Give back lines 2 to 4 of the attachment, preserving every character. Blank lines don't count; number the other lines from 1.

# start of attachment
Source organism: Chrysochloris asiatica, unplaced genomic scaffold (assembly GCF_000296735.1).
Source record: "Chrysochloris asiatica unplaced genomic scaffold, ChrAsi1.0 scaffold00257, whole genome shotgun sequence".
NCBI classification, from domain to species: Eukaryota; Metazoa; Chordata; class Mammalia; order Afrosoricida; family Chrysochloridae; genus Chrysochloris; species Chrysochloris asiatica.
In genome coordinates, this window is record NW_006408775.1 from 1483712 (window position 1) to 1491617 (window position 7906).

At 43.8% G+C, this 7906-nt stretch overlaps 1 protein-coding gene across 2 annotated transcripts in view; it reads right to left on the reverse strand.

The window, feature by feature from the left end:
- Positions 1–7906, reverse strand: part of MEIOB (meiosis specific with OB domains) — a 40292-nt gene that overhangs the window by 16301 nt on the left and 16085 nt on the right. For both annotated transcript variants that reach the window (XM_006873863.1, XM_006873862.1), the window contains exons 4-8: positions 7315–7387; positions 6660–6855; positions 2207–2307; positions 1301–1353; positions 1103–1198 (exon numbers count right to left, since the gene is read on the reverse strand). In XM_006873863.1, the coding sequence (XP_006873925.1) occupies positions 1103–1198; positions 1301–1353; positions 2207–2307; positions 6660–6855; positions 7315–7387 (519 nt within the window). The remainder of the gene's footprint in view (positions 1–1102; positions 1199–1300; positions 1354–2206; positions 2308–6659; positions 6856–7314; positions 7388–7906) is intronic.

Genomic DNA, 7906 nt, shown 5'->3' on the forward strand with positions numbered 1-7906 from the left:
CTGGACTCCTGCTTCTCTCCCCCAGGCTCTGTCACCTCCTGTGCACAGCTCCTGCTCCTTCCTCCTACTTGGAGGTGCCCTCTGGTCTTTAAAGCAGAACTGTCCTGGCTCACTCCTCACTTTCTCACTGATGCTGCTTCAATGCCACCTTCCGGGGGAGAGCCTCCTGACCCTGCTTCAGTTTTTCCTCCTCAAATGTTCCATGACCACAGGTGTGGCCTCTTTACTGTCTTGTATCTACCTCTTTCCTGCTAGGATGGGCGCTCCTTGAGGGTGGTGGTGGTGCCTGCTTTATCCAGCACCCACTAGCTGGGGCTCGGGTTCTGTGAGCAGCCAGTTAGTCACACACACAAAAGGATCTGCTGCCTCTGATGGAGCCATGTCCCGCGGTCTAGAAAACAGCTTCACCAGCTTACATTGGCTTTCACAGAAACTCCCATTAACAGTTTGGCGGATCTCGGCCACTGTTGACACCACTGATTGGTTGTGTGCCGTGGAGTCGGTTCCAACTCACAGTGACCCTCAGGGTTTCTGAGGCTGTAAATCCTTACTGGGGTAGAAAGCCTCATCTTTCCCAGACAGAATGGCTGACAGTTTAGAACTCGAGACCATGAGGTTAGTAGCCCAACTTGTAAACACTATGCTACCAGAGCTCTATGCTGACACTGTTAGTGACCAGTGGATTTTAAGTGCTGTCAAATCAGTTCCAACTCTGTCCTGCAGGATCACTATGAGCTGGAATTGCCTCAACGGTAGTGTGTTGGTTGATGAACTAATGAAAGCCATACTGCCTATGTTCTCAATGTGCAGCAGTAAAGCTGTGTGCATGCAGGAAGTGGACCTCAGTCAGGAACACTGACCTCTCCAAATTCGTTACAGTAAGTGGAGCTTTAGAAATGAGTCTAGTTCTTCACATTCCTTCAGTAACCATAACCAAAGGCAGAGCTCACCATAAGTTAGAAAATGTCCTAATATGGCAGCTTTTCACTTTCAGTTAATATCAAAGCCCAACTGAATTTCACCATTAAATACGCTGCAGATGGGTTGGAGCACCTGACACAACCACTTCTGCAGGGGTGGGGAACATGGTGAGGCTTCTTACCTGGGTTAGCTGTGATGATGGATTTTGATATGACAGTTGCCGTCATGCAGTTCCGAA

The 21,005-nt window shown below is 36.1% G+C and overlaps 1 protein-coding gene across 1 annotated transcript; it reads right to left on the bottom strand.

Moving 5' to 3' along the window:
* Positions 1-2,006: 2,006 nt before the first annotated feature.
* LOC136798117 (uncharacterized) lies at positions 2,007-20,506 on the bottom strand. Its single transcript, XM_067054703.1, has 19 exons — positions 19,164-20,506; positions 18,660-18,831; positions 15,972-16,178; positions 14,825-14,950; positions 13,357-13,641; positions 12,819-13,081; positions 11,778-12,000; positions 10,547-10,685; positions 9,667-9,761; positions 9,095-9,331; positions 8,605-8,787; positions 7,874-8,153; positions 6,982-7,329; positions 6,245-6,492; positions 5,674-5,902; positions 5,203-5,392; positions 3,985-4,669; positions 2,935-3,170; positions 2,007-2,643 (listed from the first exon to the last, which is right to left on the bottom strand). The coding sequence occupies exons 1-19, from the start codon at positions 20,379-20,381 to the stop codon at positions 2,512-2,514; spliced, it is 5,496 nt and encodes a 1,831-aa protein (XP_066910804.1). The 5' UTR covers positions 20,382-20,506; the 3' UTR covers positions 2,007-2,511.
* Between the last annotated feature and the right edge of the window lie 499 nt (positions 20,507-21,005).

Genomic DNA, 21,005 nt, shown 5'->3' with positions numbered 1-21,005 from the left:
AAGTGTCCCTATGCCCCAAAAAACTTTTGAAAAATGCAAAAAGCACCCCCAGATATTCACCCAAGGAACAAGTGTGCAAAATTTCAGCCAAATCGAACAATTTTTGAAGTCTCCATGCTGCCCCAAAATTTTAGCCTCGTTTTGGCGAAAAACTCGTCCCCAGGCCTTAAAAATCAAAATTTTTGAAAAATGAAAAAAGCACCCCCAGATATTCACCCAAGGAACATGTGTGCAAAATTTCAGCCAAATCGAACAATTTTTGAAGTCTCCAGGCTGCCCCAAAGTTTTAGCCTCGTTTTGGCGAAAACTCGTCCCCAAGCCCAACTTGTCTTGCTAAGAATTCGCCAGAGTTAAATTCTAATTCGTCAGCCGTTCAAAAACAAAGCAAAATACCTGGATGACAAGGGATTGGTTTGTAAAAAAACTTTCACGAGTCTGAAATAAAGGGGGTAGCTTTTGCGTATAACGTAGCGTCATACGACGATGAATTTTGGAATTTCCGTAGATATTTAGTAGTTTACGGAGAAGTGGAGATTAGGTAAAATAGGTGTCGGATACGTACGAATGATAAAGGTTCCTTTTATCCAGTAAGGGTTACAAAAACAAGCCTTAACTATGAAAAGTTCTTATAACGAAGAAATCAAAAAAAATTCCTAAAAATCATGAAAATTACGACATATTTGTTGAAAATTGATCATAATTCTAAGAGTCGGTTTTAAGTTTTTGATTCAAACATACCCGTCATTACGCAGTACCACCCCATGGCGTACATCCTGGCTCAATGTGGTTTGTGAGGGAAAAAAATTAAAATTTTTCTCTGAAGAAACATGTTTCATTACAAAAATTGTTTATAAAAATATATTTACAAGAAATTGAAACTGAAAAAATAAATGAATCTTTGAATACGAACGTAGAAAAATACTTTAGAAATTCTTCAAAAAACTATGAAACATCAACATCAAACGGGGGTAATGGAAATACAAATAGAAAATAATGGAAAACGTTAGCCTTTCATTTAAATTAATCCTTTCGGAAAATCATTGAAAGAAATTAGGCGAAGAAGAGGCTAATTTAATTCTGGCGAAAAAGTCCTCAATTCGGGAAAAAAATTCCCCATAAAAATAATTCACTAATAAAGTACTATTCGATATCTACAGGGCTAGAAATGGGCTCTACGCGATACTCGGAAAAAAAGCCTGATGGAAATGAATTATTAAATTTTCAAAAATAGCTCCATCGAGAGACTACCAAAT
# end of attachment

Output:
Source record: "Chrysochloris asiatica unplaced genomic scaffold, ChrAsi1.0 scaffold00257, whole genome shotgun sequence".
NCBI classification, from domain to species: Eukaryota; Metazoa; Chordata; class Mammalia; order Afrosoricida; family Chrysochloridae; genus Chrysochloris; species Chrysochloris asiatica.
In genome coordinates, this window is record NW_006408775.1 from 1483712 (window position 1) to 1491617 (window position 7906).